Claire Cote’s interdisciplinary practice synthesizes her passions for art, education, social and environmental justice and community building. Claire has worked with the US National Park Service and Bureau of Land Management, as well as the Global Geoparks Network on commissions, residencies and site-based environmental artworks and events. She founded the environmental art initiative LEAP (Land Experience and Art of Place) and became co-curator with the art and education project, SEED. Claire also serves as a board member for the Questa Creative Council, co-director of the Questa Stories project and collaborates closely with Localogy, a NM nonprofit organization dedicated to outdoor experiential education and sustainable living. Born and raised in Northern New Mexico, Claire lives with her husband and young daughters in their off-grid home in Sunshine Valley.
Matthew Martinez (Ohkay Owingeh) is the Executive Director of The Mesa Prieta Petroglyph Project. Formerly, Martinez was the First Lieutenant Governor of Ohkay Owingeh Pueblo, Deputy Director of the Museum of Indian Arts and Culture, Director of the Northern Pueblos Institute & Associate Professor of Pueblo Indian Studies at Northern New Mexico College, and Director of Community Engagement at the New Mexico Public Education Department. Martinez is a co-producer and board member of Silver Bullet Productions.
Sabra Moore is an artist, writer, and activist. She is a major figure in the feminist art movement in 1960s New York City, and served as President of the Women’s Caucus for Art from 1980-1982. Between 1979 and 1991, Moore was a member of the Heresies Collective and a contributor to their feminist art and politics journal, Heresies. She organized diverse exhibitions of women artists, was an organizer of the 1984 Demonstration at MoMa, and was a member of Women Arts in Revolution. Her work is featured in the documentary film, The Heretics, directed by Joan Braderman and distributed by Women Make Movies. She is the author of Openings: A Memoir from the Women’s Art Movement, New York City 1970-1992 (New Village Press, 2016), with forewords by Lucy Lippard and Margaret Randall. Moore’s work and life are documented in her artwork, photographs, posters, clippings, newsletters, and cards kept in the Barnard Archives and Special Collections. She continues to work as an artist and activist in New Mexico. Moore manages Espanola Farmers Market, creating a community space for growers, with programs in the summer for students cooking in the horno and a community field in the back for growing organic crops. They host a free Kids Book Exchange; any child or youth can select one free book each Market day. The Market also collaborates with artists including two shows where artists collected farm stories from growers, made artworks in response, and then created cloth banners with thirty farm stories. Moore also created permanent large scale outdoor painted tile mosaic installations with students in seven public schools and community art centers over the past decade.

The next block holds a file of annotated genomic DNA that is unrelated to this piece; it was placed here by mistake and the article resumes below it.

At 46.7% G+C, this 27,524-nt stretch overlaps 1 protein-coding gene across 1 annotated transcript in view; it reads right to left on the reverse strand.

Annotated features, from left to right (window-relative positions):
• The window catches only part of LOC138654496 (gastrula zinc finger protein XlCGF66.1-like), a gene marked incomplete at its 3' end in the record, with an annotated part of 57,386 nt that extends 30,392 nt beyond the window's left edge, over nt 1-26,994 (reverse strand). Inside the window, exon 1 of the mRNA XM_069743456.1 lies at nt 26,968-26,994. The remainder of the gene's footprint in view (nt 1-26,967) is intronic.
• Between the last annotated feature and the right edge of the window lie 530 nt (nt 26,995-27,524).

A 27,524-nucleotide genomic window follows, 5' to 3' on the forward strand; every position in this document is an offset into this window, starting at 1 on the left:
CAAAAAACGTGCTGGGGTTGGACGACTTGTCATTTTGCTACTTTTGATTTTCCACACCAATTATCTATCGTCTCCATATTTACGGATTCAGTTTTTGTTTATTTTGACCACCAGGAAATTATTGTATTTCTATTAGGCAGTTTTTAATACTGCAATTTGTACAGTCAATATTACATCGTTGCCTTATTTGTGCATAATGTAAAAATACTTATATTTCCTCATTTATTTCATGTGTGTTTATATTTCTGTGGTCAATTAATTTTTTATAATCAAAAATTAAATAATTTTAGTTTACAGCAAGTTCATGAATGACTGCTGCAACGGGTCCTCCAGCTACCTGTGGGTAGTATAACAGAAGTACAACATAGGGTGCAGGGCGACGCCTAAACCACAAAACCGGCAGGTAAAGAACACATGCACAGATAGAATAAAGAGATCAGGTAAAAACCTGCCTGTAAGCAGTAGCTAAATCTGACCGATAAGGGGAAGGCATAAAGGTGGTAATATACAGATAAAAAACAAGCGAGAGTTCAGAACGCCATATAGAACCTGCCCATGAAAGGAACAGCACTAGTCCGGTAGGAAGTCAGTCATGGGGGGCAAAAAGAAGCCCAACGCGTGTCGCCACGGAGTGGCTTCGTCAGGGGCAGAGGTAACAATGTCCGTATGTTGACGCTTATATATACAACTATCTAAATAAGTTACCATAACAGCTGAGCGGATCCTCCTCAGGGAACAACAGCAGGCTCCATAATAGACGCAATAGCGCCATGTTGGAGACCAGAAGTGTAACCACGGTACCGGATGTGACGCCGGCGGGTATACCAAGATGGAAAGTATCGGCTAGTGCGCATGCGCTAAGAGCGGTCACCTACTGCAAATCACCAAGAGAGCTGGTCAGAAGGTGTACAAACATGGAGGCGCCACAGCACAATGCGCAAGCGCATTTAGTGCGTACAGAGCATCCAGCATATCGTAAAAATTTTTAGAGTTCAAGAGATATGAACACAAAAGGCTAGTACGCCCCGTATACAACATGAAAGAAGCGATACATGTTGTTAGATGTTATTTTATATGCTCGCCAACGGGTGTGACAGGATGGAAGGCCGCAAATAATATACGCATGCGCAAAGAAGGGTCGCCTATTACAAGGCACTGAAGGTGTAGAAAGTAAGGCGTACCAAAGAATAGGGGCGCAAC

Estevan Rael-Gálvez is the founding principal and CEO of Creative Strategies 360°, which supports transformative work within communities, governments, universities and cultural based organizations He is also the director of Native Bound-Unbound, a Mellon Foundation sponsored digital humanities project centered on the millions of indigenous people whose lives were and have been shaped by enslavement. Previously he was the Project Director for the Manitos Community Memory Project in Northern New Mexico. Rael-Gálvez has served as the state historian of New Mexico, the executive director of the National Hispanic Cultural Center, and senior vice president of historic sites at the National Trust for Historic Preservation. He has participated in public history and digital history projects involving communities linked to Mt. Taylor, Girl Scouts USA, Santa Fe, and many other broad, vast and important projects in public memory and public storytelling and narrative-making. He was raised on a farm/ ranch stewarded by his family in Costilla, New Mexico.
Matthew Chase-Daniel is a co-founder of Axle Contemporary. He has lived and worked in New Mexico since 1989. He holds a B.A. in liberal arts from Sarah Lawrence College, and a Diplome de Langue et Civilization Francaise from the Sorbonne. Raised by a family that included a painter, a poet, a scientist, a lawyer, an engineer, and a psychologist, he has searched the world for insight and knowledge. He learned photographic darkroom technique in 1977 and moved to digital photography in 2000. He has exhibited his photography and sculpture in galleries and museums across the U.S. and in Europe. He has created public art, social engagement, and community art projects since 2000. He serves on Santa Fe’s Railyard Art Committee and hosts Coffee and Culture, a bi-weekly radio artist interview show in Santa Fe New Mexico.
E Pluribus Unum: El Norte is supported by Axle Projects, Inc. Axle Projects is supported through individual donations, grants, and community partners. Funders include the National Endowment for the Arts, the FUNd of the Albuquerque Community Foundation, The Puffin Foundation, The New Mexico Humanities Council, The National Endowment for the Humanities, the Northern Rio Grande Heritage Area, the Native American Advised Fund of the Santa Fe Community Foundation, and The Paseo-Taos. This project is made possible in part by New Mexico Arts, a division of the Department of Cultural Affairs, and the National Endowment for the Arts. If you are interested in supporting Axle Projects, visit the website here.